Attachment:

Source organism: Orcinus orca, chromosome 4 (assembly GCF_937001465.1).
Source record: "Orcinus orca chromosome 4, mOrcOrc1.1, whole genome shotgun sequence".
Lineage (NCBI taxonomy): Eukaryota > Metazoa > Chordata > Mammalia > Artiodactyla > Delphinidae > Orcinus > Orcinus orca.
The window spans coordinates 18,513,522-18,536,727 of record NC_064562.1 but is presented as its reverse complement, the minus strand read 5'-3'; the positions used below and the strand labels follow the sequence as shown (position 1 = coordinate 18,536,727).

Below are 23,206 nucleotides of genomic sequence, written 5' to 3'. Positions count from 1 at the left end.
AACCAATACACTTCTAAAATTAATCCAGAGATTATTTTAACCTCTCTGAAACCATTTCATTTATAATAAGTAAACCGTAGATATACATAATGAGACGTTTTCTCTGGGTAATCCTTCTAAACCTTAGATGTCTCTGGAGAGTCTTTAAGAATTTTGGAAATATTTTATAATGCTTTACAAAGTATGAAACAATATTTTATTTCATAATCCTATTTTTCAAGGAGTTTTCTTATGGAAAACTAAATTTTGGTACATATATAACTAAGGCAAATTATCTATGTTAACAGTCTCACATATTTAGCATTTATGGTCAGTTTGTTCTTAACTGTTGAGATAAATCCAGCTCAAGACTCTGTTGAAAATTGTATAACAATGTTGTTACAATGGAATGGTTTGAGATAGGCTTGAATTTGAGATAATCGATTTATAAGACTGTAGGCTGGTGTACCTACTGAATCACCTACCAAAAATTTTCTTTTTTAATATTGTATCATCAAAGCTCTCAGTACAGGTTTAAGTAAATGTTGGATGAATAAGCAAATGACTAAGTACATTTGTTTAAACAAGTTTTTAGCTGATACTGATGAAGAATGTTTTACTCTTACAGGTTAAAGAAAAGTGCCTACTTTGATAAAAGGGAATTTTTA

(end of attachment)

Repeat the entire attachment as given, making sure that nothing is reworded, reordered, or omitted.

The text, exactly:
Source organism: Orcinus orca, chromosome 4 (assembly GCF_937001465.1).
Source record: "Orcinus orca chromosome 4, mOrcOrc1.1, whole genome shotgun sequence".
Lineage (NCBI taxonomy): Eukaryota > Metazoa > Chordata > Mammalia > Artiodactyla > Delphinidae > Orcinus > Orcinus orca.
The window spans coordinates 18,513,522-18,536,727 of record NC_064562.1 but is presented as its reverse complement, the minus strand read 5'-3'; the positions used below and the strand labels follow the sequence as shown (position 1 = coordinate 18,536,727).

Below are 23,206 nucleotides of genomic sequence, written 5' to 3'. Positions count from 1 at the left end.
AACCAATACACTTCTAAAATTAATCCAGAGATTATTTTAACCTCTCTGAAACCATTTCATTTATAATAAGTAAACCGTAGATATACATAATGAGACGTTTTCTCTGGGTAATCCTTCTAAACCTTAGATGTCTCTGGAGAGTCTTTAAGAATTTTGGAAATATTTTATAATGCTTTACAAAGTATGAAACAATATTTTATTTCATAATCCTATTTTTCAAGGAGTTTTCTTATGGAAAACTAAATTTTGGTACATATATAACTAAGGCAAATTATCTATGTTAACAGTCTCACATATTTAGCATTTATGGTCAGTTTGTTCTTAACTGTTGAGATAAATCCAGCTCAAGACTCTGTTGAAAATTGTATAACAATGTTGTTACAATGGAATGGTTTGAGATAGGCTTGAATTTGAGATAATCGATTTATAAGACTGTAGGCTGGTGTACCTACTGAATCACCTACCAAAAATTTTCTTTTTTAATATTGTATCATCAAAGCTCTCAGTACAGGTTTAAGTAAATGTTGGATGAATAAGCAAATGACTAAGTACATTTGTTTAAACAAGTTTTTAGCTGATACTGATGAAGAATGTTTTACTCTTACAGGTTAAAGAAAAGTGCCTACTTTGATAAAAGGGAATTTTTA